When a spacecraft records an image from space, that image, comprised of thousands of pixels (short for picture elements, the dots that make up a picture), is changed into a radio signal and sent to Earth. Here on Earth the radio signal is changed back into a picture. In this exercise, students will experiment with a method similar to that used for producing a satellite-generated image. Students will generate their images on graph paper. Each square on the graph paper represents one pixel or picture element.

Visible satellite images are similar to pictures a photographer might record in that they rely and display reflected light. As long as light is available, land features like mountains, river courses, lakes, silt run-off from rivers into the sea, and coastlines are clearly visible. Clouds appear white to us because they reflect light. Since visible imagery depends on available light, it can only be detected during the day.

Infrared images display gradients of temperature differences. Infrared sensors pick up data both day and night. They show the pattern of heat (infrared radiation) released from the Earth. Heat-producing areas, such as warm water currents or cities (with heat-absorbing concrete and asphalt and heat-producing cars, people, and factories) are bright spots on infrared images. Clouds appear in varying shades of grey, depending on their temperature, which is determined by their height above Earth.

Find out what both visible and infrared satellite images can tell you

  1. Explain to students that wavelengths of light can be separated into visible and invisible ranges. Show them the range of the electromagnetic spectrum.
  2. Provide pairs of students with both visible and infrared images of the Atlantic coast. Discuss the differences between infrared and visible satellite images as explained in the introduction to this activity. Then ask students to work together to decide which image is in the visible spectrum and which is infrared.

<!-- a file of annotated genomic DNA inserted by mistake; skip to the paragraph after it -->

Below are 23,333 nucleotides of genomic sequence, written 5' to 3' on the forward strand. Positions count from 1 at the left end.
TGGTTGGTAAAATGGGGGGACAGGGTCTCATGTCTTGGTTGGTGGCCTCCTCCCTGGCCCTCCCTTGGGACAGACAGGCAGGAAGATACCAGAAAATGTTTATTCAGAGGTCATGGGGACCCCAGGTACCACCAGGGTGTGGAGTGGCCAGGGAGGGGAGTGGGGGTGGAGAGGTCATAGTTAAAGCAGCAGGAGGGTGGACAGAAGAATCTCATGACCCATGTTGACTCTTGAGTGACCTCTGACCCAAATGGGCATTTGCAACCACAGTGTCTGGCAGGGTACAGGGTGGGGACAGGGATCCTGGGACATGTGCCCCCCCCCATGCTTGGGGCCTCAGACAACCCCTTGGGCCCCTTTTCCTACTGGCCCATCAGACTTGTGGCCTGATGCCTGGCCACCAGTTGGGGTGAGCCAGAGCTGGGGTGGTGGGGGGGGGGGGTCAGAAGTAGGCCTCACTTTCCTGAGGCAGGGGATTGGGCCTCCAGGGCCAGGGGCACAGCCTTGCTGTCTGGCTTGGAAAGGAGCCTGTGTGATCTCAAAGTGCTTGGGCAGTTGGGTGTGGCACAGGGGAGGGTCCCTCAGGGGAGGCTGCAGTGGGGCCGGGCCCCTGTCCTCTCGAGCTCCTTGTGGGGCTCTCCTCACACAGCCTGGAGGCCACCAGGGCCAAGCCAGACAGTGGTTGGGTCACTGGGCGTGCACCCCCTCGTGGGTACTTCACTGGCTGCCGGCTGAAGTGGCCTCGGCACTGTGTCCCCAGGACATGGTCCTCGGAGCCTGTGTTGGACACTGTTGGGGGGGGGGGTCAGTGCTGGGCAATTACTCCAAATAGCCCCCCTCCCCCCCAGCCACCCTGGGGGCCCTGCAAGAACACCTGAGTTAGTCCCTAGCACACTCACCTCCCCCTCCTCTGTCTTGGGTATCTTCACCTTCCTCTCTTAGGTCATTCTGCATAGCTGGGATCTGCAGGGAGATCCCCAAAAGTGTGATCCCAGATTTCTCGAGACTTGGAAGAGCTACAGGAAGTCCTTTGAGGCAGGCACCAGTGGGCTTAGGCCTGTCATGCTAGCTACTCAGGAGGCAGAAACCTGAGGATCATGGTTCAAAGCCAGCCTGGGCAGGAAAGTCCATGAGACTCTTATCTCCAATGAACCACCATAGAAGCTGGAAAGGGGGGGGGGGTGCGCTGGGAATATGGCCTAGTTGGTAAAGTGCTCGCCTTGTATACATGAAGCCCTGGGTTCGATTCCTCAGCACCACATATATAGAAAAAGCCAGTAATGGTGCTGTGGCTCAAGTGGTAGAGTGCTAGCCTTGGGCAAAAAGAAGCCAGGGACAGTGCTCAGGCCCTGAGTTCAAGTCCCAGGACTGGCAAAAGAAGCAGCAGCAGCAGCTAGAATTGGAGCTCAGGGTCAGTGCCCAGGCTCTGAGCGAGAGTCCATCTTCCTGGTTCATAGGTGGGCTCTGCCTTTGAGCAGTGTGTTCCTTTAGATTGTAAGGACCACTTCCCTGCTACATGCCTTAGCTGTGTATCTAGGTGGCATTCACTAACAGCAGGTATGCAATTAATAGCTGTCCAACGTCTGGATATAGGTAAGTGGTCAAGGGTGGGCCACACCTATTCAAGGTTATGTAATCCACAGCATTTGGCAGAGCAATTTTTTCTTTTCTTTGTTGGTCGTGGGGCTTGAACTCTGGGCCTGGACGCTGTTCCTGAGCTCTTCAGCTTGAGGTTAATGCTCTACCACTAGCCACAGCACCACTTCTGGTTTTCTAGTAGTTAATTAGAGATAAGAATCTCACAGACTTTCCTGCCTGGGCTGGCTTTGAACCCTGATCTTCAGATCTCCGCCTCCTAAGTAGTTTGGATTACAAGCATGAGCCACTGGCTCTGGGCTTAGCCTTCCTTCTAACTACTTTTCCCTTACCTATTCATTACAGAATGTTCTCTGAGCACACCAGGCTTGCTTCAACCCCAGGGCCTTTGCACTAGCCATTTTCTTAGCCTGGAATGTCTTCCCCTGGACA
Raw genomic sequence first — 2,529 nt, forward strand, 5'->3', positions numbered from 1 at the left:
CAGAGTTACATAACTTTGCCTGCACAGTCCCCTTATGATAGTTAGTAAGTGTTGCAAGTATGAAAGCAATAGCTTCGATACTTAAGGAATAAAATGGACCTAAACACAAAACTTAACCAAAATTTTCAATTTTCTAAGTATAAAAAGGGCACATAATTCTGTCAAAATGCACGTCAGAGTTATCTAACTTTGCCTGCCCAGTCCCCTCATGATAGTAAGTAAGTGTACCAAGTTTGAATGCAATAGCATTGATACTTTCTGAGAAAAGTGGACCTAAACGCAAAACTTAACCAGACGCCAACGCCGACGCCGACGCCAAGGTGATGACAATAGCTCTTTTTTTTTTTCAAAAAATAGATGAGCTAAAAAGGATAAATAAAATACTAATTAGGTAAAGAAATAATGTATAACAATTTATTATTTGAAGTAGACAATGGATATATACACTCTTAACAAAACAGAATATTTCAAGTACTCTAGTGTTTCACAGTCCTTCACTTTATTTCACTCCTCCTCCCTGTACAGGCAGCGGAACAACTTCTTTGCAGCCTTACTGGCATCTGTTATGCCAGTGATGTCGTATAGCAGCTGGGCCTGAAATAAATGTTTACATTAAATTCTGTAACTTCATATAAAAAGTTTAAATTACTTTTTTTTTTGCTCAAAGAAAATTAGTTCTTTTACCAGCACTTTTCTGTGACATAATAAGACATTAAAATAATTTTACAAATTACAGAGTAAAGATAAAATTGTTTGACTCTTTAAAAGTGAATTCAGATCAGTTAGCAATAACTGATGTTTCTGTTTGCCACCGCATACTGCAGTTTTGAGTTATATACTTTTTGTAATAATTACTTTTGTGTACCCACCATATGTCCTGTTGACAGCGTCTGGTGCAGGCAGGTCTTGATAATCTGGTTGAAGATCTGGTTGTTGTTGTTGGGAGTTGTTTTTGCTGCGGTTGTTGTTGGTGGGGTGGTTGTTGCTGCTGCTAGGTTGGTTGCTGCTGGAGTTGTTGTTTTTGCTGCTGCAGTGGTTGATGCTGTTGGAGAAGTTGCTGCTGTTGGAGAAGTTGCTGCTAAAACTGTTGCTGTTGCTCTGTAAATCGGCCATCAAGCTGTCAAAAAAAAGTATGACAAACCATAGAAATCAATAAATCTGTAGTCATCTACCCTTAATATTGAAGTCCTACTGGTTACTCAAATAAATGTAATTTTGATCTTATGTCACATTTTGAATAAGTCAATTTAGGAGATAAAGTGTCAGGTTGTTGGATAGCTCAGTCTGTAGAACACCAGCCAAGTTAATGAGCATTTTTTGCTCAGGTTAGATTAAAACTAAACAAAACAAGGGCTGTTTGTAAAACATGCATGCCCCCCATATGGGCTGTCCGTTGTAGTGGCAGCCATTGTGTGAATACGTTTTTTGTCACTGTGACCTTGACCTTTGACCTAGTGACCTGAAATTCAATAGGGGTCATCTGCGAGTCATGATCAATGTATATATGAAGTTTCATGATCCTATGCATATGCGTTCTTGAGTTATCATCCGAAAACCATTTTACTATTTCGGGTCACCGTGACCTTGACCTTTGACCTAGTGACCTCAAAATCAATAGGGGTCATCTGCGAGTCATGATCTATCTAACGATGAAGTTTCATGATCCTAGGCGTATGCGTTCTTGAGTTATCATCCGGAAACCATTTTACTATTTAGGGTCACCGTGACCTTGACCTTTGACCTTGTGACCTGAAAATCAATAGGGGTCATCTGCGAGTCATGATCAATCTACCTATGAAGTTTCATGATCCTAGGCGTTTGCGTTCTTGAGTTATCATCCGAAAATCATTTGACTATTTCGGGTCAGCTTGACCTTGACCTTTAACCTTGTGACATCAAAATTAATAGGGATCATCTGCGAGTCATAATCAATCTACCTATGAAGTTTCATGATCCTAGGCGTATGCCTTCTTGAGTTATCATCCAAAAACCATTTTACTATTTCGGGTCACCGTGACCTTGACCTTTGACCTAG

3. Have students use an atlas to find geographic features on the images. Identify Maine, Cape Cod, Cape Hatteras, and Florida. Find other areas of interest. Mark these on your worksheet map of the eastern US.
  4. Ask students to identify the Gulf Stream in the infrared image. In dark blue pencil, outline and then color the location of the Gulf Stream on the worksheet map. Color the surrounding water lighter blue.
  5. On the visible image, have students look for clouds and areas where rivers are emptying into the ocean. They may see silt washing into the ocean.

By examining the cloud patterns, can they guess which areas are sunny and which may have rain on this day? Have students lightly shade in the areas that are under cloud cover on their worksheet maps of the eastern US.

What other features can be seen on the visible image that are not detected by infrared sensors?

Hot colors

Place large pieces of construction paper on the ground in full sunlight. Place a thermometer in the center of each. After 10 minutes, compare the thermometer readings. Which are lowest? Highest?

Which color radiates the most infrared radiation (heat) into space? (black)

Which color the least? (white)

Materials

  • infrared and visible satellite images of the same area or features, including the Atlantic coast of the United States
  • atlas
  • worksheet map
  • colored pencils

From Joe Cupo's Weatherschool